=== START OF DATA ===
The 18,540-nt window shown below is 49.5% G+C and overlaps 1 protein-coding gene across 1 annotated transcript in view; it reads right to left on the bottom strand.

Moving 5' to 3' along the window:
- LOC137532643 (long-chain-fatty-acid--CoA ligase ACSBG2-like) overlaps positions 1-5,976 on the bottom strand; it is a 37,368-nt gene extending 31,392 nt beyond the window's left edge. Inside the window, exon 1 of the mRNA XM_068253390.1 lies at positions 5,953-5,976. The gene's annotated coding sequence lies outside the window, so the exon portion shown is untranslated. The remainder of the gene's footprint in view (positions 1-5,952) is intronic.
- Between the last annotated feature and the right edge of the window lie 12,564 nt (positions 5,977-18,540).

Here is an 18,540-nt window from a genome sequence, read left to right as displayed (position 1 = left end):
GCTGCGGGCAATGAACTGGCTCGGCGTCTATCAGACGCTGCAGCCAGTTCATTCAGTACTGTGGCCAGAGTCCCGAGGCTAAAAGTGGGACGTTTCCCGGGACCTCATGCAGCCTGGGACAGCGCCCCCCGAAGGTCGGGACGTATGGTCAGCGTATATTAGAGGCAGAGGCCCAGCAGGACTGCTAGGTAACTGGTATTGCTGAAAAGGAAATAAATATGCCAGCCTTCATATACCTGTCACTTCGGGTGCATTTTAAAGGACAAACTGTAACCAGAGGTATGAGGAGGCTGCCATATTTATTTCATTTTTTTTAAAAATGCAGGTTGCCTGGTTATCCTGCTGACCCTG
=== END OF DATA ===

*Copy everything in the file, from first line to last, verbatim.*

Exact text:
The 18,540-nt window shown below is 49.5% G+C and overlaps 1 protein-coding gene across 1 annotated transcript in view; it reads right to left on the bottom strand.

Moving 5' to 3' along the window:
- LOC137532643 (long-chain-fatty-acid--CoA ligase ACSBG2-like) overlaps positions 1-5,976 on the bottom strand; it is a 37,368-nt gene extending 31,392 nt beyond the window's left edge. Inside the window, exon 1 of the mRNA XM_068253390.1 lies at positions 5,953-5,976. The gene's annotated coding sequence lies outside the window, so the exon portion shown is untranslated. The remainder of the gene's footprint in view (positions 1-5,952) is intronic.
- Between the last annotated feature and the right edge of the window lie 12,564 nt (positions 5,977-18,540).

Here is an 18,540-nt window from a genome sequence, read left to right as displayed (position 1 = left end):
GCTGCGGGCAATGAACTGGCTCGGCGTCTATCAGACGCTGCAGCCAGTTCATTCAGTACTGTGGCCAGAGTCCCGAGGCTAAAAGTGGGACGTTTCCCGGGACCTCATGCAGCCTGGGACAGCGCCCCCCGAAGGTCGGGACGTATGGTCAGCGTATATTAGAGGCAGAGGCCCAGCAGGACTGCTAGGTAACTGGTATTGCTGAAAAGGAAATAAATATGCCAGCCTTCATATACCTGTCACTTCGGGTGCATTTTAAAGGACAAACTGTAACCAGAGGTATGAGGAGGCTGCCATATTTATTTCATTTTTTTTAAAAATGCAGGTTGCCTGGTTATCCTGCTGACCCTG